2018 Berner Lecture Report

On August 15th, Professor Simon Poulton delivered the 2nd annual Berner lecture to a packed room at the Goldschmidt Conference in Boston. The title of his talk was "Exploring Earth's Redox Landscapes". In the audience in addition to several of Bob's students, post-docs and collegues, was his widow Betty and his son James, who came up from New Haven to join us for the lecture.

Kathleen Ruttenberg introduced Simon Poulton by giving a brief but heart felt introduction in which she summarised some of the reasons why so many of us feel indebted to our mentor and colleague, Bob Berner. She reminded us of his genius for articulating complex ideas in a simple way. She created a diagram which refered to his ability to develop clear insightful questions, make field observations, carry out simple yet elegant experiments and finally develop mathematical models to describe these systems.

Simon, after reminding us of the debt he owes to Bob Berner particularly via his Ph.D. supervisor and 2 postdoctoral advisors (Raiswell, Krom and Canfield) started his talk by talking about the iron speciation methods started by Bob Berner and his students and further developed by Simon Poulton. He reviewed some of the ideas of the Precambrian ocean redox chemistry including the evidence for Ferruginous conditions over large parts of earth's history.

Nominations for the 3rd Berner lecturer are open until 31 October 2018. The Berner Lecture fund is still open for donations to enable us to continue the memory of Bob Berner further into the future.

-Michael Krom, Chair, Berner Lecture Committee


From Simon Poulton's 2018 Lecture

Robert Berner was a pioneer in the study of early diagenesis in marine sediments. These seminal early contributions led to fundamental new insight into controls on sedimentary pyrite formation, highlighting the interplay between C, S and Fe systematics. Building upon this, and in collaboration with colleagues, Berner was responsible for developing the first robust indicators of water column redox conditions, which, in one form or another, have been at the forefront of paleo-redox research for around 35 years.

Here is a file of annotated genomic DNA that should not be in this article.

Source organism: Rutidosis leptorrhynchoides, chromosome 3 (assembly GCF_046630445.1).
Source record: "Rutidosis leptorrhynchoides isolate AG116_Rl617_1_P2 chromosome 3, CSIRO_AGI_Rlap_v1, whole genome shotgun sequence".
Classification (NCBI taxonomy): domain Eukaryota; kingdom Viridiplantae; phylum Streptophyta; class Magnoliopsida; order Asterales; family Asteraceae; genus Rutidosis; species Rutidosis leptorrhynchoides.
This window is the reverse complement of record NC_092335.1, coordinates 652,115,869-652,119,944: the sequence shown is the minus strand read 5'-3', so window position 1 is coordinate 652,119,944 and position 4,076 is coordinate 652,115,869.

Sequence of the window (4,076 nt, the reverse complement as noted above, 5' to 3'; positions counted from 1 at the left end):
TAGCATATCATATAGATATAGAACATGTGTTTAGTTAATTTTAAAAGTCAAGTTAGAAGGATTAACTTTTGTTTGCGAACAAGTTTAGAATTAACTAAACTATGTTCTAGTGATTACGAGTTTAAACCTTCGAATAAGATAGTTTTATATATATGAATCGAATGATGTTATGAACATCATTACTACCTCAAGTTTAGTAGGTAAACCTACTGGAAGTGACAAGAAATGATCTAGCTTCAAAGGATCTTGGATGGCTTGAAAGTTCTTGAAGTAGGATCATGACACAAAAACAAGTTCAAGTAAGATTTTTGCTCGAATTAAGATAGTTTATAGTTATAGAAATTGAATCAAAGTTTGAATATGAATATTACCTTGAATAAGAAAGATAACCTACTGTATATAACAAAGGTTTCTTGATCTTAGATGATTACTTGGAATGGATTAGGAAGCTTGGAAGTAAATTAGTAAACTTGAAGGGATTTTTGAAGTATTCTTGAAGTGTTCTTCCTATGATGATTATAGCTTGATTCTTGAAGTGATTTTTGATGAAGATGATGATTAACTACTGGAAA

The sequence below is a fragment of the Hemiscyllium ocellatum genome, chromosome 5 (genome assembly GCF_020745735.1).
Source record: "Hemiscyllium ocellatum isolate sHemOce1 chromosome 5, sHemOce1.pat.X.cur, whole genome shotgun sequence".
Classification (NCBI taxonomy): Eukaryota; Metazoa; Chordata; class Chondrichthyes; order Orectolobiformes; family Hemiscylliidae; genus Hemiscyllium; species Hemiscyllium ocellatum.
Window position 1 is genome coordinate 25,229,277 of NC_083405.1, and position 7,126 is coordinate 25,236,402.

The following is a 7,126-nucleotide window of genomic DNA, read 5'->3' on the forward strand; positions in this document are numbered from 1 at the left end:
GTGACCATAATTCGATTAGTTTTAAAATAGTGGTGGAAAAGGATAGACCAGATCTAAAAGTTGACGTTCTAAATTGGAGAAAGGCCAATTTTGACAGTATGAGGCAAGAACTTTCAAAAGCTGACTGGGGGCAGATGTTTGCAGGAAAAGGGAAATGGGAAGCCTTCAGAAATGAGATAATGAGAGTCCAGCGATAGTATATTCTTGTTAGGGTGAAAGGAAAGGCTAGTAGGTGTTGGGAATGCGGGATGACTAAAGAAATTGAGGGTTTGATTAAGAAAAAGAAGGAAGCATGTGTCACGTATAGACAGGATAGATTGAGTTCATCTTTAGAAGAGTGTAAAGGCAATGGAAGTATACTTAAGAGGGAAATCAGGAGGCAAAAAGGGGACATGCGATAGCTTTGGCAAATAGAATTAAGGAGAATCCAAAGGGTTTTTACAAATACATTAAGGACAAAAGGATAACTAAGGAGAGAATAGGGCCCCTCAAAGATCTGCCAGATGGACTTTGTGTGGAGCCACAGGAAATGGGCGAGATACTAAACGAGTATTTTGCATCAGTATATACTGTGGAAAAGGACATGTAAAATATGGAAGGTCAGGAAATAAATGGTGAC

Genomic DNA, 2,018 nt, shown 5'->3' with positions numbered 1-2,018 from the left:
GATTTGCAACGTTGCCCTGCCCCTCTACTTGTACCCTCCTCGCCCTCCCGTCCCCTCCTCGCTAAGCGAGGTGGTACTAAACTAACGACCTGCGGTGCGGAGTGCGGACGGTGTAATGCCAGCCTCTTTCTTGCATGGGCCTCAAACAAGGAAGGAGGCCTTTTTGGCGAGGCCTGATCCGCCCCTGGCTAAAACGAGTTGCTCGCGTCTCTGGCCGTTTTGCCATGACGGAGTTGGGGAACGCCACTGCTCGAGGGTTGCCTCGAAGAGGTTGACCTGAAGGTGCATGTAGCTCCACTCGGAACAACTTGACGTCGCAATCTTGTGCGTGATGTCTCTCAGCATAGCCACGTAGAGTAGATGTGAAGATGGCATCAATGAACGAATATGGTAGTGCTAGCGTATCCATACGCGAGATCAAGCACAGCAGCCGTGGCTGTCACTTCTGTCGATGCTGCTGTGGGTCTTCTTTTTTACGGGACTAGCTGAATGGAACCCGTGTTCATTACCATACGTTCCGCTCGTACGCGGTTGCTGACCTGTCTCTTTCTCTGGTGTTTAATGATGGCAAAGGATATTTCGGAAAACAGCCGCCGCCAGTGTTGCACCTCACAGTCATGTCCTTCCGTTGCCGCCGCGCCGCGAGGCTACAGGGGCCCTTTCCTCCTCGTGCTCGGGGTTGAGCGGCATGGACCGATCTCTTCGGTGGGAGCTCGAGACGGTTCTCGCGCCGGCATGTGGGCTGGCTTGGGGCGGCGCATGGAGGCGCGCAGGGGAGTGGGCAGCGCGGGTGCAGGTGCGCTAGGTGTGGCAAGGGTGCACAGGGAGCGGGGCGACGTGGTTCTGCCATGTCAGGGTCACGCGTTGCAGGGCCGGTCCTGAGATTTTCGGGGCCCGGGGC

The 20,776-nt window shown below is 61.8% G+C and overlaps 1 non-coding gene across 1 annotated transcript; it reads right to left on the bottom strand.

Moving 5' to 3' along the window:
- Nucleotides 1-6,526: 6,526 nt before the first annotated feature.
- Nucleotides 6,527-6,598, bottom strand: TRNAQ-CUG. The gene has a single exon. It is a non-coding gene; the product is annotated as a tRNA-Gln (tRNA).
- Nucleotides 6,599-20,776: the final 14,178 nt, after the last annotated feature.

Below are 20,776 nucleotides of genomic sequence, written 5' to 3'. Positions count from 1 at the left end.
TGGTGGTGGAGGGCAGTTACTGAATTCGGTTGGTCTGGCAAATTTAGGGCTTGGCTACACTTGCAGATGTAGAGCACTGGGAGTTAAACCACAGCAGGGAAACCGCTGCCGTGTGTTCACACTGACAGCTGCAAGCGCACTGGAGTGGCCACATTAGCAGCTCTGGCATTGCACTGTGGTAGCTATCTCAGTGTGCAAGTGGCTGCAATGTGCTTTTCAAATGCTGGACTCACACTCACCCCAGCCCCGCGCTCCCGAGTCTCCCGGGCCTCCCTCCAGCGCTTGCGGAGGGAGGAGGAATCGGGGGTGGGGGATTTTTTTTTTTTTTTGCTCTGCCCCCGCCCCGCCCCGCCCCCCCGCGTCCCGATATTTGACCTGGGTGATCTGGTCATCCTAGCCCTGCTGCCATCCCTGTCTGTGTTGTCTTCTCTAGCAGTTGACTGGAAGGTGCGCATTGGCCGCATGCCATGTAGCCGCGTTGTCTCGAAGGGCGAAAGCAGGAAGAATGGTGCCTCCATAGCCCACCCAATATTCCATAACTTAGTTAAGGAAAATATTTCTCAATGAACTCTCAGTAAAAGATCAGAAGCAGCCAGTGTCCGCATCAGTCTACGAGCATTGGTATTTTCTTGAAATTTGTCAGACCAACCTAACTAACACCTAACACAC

Over the last decade or so, paleo-redox indicators based on Fe-S-C systematics have been refined further, and in combination with enhanced understanding of trace metal cycling and biomarker signatures, we are now able to provide much more detailed information on the precise redox state of the paleo-water column in both space and time. Indeed, it is no longer sufficient to simply refer to an ancient water column as being either oxic or anoxic. Biogeochemical feedbacks that control nutrient availability (which ultimately links to atmospheric oxygenation, climate, and biological evolution and extinction), vary hugely dependent on the precise redox state of the water column. Thus it is essential to identify whether the water column was fully oxic or whether there was a degree of oxygen depletion. Similarly, the prevailing paradigm of the past, whereby anoxic water column conditions were often assumed to be euxinic (sulphidic), no longer stands. Our refined paleo-redox indicators have increasingly highlighted the prevalence of a second anoxic state, termed ferruginous, where reduced iron (rather than sulphide) was present in the water column.

Differences in nutrient cycling and bioavailability under ferruginous and euxinic conditions cannot be understated. Euxinia tends to promote recycling of phosphorus to the water column, whereas trace metal micronutrients may be fixed in the sediment. The exact opposite may occur under ferruginous conditions, whereby phosphorus may be fixed in the sediment in association with Fe minerals, but trace metals are much less efficiently removed. Here, I will highlight some recent advances in reconstructions of paleo-redox conditions across various time intervals, with a focus on the role of nutrients in driving, maintaining and limiting variability in water column redox.